As the world of tennis and its celebrity entourage descend on south-west London for this year’s Wimbledon Championships, the talk of the town will be a player who is not even there.
Daniil Medvedev, the current men’s number one, will not be participating following the decision to bar Russian players. The All England Lawn Tennis Club, which runs the tournament that starts on Monday, said it had been left with little choice following guidance from the UK government “to limit Russia’s global influence” after Moscow’s invasion of Ukraine.
That decision has divided international tennis, with many top players voicing their displeasure. Novak Djokovic said it was “wrong”, Rafael Nadal, called it “very unfair”, while Andy Murray said he was “not supportive” of the move.
In response, the ATP and the WTA, which run the men’s and women’s tours respectively, have stripped Wimbledon of its ranking points, making it effectively an exhibition event – albeit one with a generous prize pot and plenty of cachet.
“I disagreed with the All England Club not allowing the Russians and Belarusians to play. And I disagree with the ATP and the WTA about not giving points for the tournament, ”said John McEnroe, a three-time Wimbledon winner. “It’s just a damn shame that it’s come to this.”
Both the French and US Opens, which with Wimbledon and the Australian Open make up the grand slam tournaments, have allowed Russians and Belarusians to participate under a neutral flag. But the Championships’ place as the oldest and most prestigious tennis tournament has made it easier to shrug off fears that its status has been undermined.
Indeed, brief murmurings that players might skip the tournament came to nothing; all the top injury-free stars are due to attend.
“Winning the grand slam is in the end. . . what you will tell to your kids or grandkids. You’re not going to talk about the points that you got in a tournament, ”said Casper Ruud, the Norwegian men’s number three seed.
“I’ve always thought that Wimbledon was the only grand slam that was bigger than the players,” said former women’s world number one Chrissie Evert, a three-time winner. “You think about all the former champions, the ghosts and spirits that played on that center court. I do that only at Wimbledon. I don’t do that really at any other grand slam. ”
While the break with the rest of tennis is a direct result of the UK’s hardline approach to Russian aggression, it can also be seen as an attempt to protect the tournament’s image, said Simon Chadwick, a professor of global sports at the Emlyon business school.
“What most of us see is grass and strawberries and glasses of champagne – this is Downton Abbey with tennis balls, ”he said. “Wimbledon represents a rules-based world, so the last thing you’d want is a Russian coming and winning the tournament and essentially undermining the very essence of the Britain brand.”
Many at the top of the sport have lamented the intrusion of geopolitics and hope it proves a one-off. Both the ATP and the WTA say tennis is built on the principle that participation is based solely on merit, making discrimination against a particular nationality unacceptable.
“The decision should have been made by tennis,” said Andrea Gaudenzi, ATP chair. “We condemned the war, we canceled the tournament in Moscow. Going beyond that would be like saying these guys are guilty. We don’t see ourselves supporting that. ”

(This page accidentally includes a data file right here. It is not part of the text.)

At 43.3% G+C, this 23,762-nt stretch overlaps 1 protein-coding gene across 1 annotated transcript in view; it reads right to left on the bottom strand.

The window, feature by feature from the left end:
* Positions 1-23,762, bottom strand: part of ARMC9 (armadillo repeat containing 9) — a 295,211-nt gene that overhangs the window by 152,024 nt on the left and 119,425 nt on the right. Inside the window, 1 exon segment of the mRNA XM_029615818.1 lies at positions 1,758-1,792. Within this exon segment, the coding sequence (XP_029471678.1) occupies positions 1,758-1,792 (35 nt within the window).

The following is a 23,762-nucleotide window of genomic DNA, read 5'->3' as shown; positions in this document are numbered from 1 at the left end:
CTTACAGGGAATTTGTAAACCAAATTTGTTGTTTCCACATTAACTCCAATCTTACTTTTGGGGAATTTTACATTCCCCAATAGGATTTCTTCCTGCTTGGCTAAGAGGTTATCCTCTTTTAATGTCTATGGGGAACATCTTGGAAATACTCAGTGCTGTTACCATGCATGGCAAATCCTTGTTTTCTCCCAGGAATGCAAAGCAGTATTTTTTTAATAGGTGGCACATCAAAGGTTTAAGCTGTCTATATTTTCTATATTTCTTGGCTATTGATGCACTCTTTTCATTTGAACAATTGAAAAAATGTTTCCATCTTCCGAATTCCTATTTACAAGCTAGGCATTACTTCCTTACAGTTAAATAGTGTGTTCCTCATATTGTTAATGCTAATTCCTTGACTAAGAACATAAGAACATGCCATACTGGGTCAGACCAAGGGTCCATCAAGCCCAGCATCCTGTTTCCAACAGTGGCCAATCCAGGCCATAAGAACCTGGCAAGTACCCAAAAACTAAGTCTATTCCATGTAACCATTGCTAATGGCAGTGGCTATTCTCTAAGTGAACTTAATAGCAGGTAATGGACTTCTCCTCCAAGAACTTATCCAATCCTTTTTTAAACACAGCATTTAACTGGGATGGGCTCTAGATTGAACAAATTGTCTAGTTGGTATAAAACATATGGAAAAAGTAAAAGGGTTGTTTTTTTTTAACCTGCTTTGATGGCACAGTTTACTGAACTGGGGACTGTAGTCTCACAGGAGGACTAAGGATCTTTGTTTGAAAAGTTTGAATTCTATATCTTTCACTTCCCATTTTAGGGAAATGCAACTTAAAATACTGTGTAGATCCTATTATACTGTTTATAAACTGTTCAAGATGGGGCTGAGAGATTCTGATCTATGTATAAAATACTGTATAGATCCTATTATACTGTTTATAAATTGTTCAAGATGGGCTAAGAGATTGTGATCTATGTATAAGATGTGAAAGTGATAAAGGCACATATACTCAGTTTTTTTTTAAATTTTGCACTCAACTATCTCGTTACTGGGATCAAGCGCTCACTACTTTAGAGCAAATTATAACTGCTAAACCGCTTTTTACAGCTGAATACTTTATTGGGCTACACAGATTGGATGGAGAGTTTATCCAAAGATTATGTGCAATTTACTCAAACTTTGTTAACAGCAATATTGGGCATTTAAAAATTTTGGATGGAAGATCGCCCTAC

Wimbledon, which will be at full spectator capacity for the first time in three years, must also adjust to life without its greatest salesman: Roger Federer. The 40-year-old Swiss star has won the tournament a record eight times, but is recovering from knee surgery and is not expected to appear. His legion of fans will be forced to direct their adoration elsewhere for the first time in more than 20 years, although the number two ranked player, Alexander Zverev, will not be an option: the German is out with an ankle injury.
Djokovic will be gunning for his sixth title – his fourth in a row – and in others’ absence will be the heavy favorite. His main rival will be Nadal, who has already won both the Australian and French Opens this year, but is returning from injury and has skipped the traditional warm-up events.
Meanwhile, the women’s draw will be without its reigning champion after Australia’s Ashleigh Barty shocked the game in March when she announced her retirement, aged just 25. She said she was “spent” and that it was time to “chase other dreams”.
But there will be stardust as Serena Williams, seven-time Wimbledon champion and the most successful player to grace the women’s game, returns to the court. Following a year away from tennis, the 40-year-old American is currently ranked 1,204 in the world. But her performances this week at Eastbourne playing doubles with Ons Jabeur have created some buzz.
“I think she could lose in the first round or win the tournament,” McEnroe said. “If she got something going, you never know.”
Hopes for British success will rest heavily on 19-year-old Emma Raducanu. Her fairytale triumph at last year’s US Open helped make her face of tennis in the UK, securing her sponsorship deals with a bevy of international brands including Nike, Vodafone, Tiffany, British Airways and HSBC.
Her social media following helps explain why: she has 2.4mn Instagram followers, dwarfing the 880k of strongly backed world number one Iga Świątek, and equal to those of the top five female players combined.
But expectations on the court have been tempered. Injury has made her doubt for this year’s tournament, she is currently without a coach, and her performances since winning the US Open have held her global ranking outside the top 10. At the French Open earlier this year, she was knocked out in the second round.